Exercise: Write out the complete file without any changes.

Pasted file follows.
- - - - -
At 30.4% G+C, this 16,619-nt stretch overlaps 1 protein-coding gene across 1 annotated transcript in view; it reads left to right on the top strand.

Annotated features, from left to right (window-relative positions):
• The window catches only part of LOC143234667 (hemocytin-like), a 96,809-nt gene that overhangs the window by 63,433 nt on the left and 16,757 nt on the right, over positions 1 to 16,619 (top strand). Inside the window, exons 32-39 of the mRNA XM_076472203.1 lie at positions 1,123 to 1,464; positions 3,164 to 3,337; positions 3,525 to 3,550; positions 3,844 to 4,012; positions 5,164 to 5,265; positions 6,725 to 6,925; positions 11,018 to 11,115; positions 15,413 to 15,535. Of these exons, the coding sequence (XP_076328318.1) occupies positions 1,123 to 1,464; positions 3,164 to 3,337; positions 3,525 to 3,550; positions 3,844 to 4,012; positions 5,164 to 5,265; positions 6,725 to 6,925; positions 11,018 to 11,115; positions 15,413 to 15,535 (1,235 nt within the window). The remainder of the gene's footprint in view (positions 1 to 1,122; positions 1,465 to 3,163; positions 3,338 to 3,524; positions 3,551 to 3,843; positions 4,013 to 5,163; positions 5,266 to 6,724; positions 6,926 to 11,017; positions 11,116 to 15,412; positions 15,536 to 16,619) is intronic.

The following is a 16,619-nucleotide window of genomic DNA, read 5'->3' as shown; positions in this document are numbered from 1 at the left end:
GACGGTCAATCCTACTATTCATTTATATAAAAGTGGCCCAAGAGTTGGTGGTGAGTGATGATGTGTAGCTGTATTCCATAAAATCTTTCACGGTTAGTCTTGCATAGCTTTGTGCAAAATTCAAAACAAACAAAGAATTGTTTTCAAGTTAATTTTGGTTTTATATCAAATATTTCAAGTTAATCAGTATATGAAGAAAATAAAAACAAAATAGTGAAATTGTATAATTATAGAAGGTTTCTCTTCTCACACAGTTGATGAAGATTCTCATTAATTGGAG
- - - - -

At 30.4% G+C, this 16,619-nt stretch overlaps 1 protein-coding gene across 1 annotated transcript in view; it reads left to right on the top strand.

Annotated features, from left to right (window-relative positions):
• The window catches only part of LOC143234667 (hemocytin-like), a 96,809-nt gene that overhangs the window by 63,433 nt on the left and 16,757 nt on the right, over positions 1 to 16,619 (top strand). Inside the window, exons 32-39 of the mRNA XM_076472203.1 lie at positions 1,123 to 1,464; positions 3,164 to 3,337; positions 3,525 to 3,550; positions 3,844 to 4,012; positions 5,164 to 5,265; positions 6,725 to 6,925; positions 11,018 to 11,115; positions 15,413 to 15,535. Of these exons, the coding sequence (XP_076328318.1) occupies positions 1,123 to 1,464; positions 3,164 to 3,337; positions 3,525 to 3,550; positions 3,844 to 4,012; positions 5,164 to 5,265; positions 6,725 to 6,925; positions 11,018 to 11,115; positions 15,413 to 15,535 (1,235 nt within the window). The remainder of the gene's footprint in view (positions 1 to 1,122; positions 1,465 to 3,163; positions 3,338 to 3,524; positions 3,551 to 3,843; positions 4,013 to 5,163; positions 5,266 to 6,724; positions 6,926 to 11,017; positions 11,116 to 15,412; positions 15,536 to 16,619) is intronic.

The following is a 16,619-nucleotide window of genomic DNA, read 5'->3' as shown; positions in this document are numbered from 1 at the left end:
GACGGTCAATCCTACTATTCATTTATATAAAAGTGGCCCAAGAGTTGGTGGTGAGTGATGATGTGTAGCTGTATTCCATAAAATCTTTCACGGTTAGTCTTGCATAGCTTTGTGCAAAATTCAAAACAAACAAAGAATTGTTTTCAAGTTAATTTTGGTTTTATATCAAATATTTCAAGTTAATCAGTATATGAAGAAAATAAAAACAAAATAGTGAAATTGTATAATTATAGAAGGTTTCTCTTCTCACACAGTTGATGAAGATTCTCATTAATTGGAG